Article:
Acids, Bases and Salts

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Acid: A chemical substance (typically, a corrosive or sour-tasting liquid) that neutralizes alkalis, dissolves some metals, and turns litmus red. Ionic Dissociation: Dissociation in chemistry and biochemistry is a general process in which ionic compounds (complexes, or salts) separate or split into smaller particles, ions, or radicals, usually in a reversible manner. Strength of Acids: The strength of an acid refers to its ability or tendency to lose a proton. There are very few strong acids. A strong acid is one that completely ionizes in water. In contrast a weak acid only partially dissociates. Examples of strong acids are hydrochloric acid (HCl), hydroiodic acid (HI), hydrobromic acid (HBr), perchloric acid (HClO4), nitric acid (HNO3) and sulfuric acid (H2SO4). In water each of these essentially ionizes 100%. The stronger an acid is, the more easily it loses a proton, H+. Two key factors that contribute to the ease of deprotonation are the polarity of the H—A bond and the size of atom A, which determines the strength of the H—A bond. Acid strengths are also often discussed in terms of the stability of the conjugate base. Sulfonic acids, which are organic oxyacids, are a class of strong acids. A common example is toluenesulfonic acid (tosylic acid). Unlike sulfuric acid itself, sulfonic acids can be solids. Superacids are acids stronger than 100% sulfuric acid. Examples of superacids arefluoroantimonic acid, magic acid and perchloric acid. Superacids can permanently protonate water to give ionic, crystalline hydronium "salts". Basicity of an Acid: Basicity of an acid refers to the number of replaceable hydrogen atoms in one molecule of the acid. 3 common types of Basicity of an acid Monobasic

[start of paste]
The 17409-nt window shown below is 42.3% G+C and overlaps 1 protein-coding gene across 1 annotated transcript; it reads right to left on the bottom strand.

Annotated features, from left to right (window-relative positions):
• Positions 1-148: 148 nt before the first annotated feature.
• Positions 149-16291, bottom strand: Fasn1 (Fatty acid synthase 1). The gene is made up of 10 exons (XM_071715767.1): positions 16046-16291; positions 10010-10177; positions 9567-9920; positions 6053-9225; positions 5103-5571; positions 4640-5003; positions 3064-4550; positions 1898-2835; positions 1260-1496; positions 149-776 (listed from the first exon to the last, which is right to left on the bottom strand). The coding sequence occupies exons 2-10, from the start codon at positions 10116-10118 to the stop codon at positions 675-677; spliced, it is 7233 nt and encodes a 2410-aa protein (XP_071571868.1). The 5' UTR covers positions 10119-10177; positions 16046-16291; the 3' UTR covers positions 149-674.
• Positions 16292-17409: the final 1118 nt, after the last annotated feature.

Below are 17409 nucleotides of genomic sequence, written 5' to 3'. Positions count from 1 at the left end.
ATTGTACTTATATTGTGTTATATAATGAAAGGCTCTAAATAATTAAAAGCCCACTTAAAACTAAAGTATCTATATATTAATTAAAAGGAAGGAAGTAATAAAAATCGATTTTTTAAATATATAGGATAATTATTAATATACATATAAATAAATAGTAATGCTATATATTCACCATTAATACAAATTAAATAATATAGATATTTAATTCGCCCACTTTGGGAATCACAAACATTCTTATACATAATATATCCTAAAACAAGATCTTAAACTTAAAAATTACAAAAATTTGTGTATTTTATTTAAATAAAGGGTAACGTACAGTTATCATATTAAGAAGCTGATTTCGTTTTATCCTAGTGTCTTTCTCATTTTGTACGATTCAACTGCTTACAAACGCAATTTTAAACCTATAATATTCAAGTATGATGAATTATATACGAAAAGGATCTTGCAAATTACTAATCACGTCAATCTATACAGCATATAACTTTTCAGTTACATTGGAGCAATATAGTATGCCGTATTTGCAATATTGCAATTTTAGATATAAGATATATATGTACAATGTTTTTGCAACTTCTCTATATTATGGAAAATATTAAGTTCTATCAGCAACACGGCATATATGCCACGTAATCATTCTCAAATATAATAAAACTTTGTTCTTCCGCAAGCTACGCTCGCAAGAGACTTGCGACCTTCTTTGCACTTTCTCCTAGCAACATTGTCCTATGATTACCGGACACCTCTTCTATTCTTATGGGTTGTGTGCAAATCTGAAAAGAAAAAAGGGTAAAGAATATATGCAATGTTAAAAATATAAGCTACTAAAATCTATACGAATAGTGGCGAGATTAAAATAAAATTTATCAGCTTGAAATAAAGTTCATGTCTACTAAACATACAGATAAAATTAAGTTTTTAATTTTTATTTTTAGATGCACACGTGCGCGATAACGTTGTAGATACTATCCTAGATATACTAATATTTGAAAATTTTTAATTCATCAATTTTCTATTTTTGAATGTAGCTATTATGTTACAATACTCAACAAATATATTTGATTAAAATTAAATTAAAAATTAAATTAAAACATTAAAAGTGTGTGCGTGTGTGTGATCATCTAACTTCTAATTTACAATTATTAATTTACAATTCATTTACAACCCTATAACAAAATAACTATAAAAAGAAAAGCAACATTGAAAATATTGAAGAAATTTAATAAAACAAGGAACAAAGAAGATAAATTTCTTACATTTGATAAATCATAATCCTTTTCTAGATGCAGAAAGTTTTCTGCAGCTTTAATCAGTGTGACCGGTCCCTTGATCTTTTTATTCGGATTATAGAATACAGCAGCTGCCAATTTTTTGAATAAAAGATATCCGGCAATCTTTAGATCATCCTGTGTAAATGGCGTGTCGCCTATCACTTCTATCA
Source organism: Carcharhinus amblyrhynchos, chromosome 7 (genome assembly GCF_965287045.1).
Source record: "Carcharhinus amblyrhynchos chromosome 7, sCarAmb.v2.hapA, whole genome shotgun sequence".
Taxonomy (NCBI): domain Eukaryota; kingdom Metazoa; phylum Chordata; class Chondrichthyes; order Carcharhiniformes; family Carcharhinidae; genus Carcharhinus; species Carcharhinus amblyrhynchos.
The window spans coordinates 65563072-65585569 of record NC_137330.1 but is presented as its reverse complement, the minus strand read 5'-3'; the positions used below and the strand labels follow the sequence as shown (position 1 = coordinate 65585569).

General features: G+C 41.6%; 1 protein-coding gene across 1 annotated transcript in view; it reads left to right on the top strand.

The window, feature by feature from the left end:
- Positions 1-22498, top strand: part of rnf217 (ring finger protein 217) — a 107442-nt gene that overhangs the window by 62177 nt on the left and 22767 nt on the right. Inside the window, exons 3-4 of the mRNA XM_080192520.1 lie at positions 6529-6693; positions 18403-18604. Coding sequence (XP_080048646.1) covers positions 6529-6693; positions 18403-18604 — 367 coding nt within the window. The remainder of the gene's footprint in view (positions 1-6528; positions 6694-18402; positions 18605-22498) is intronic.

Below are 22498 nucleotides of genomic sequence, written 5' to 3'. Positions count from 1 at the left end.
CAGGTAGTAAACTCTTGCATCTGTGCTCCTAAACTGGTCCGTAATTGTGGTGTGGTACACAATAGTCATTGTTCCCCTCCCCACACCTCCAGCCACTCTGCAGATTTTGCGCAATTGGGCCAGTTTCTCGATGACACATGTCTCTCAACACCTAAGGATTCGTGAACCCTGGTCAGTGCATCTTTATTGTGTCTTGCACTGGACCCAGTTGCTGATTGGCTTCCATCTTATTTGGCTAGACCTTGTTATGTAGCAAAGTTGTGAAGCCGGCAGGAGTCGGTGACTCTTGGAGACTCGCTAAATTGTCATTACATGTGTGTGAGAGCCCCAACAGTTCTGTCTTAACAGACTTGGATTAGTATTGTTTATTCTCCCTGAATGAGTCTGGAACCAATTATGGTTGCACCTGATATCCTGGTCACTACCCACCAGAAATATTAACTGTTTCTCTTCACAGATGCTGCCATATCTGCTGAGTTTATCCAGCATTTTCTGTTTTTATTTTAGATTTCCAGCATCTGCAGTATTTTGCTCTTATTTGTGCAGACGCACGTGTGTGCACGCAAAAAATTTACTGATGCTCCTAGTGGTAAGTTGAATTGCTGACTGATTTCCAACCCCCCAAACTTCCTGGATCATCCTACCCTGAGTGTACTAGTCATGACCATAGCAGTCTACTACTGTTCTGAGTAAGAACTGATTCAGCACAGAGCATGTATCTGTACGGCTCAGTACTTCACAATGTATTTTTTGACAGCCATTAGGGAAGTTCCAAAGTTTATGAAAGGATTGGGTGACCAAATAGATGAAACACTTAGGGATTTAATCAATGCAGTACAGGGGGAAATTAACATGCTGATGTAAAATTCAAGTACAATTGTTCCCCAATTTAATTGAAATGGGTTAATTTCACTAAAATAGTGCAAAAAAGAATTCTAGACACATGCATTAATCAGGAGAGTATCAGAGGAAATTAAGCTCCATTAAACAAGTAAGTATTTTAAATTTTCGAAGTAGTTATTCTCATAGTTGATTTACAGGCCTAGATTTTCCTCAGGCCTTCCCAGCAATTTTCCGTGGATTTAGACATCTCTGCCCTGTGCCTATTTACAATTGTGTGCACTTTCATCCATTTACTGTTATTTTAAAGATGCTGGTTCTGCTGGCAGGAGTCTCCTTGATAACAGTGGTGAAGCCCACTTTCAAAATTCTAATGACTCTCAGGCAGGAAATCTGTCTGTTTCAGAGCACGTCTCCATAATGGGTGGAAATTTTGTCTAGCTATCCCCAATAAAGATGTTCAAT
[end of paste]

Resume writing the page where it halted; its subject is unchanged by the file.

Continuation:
Definition: 1 molecule produce 1 H+ ion upon dissociation
Example: HCl, HNO3
Dissociation Equation: HCl(aq) –> H+(aq) + Cl-(aq)
Dibasic
Definition: 1 molecule produce 2 H+ ion upon dissociation
Example: H2SO4
Dissociation Equation: Figure it out yourself!!...
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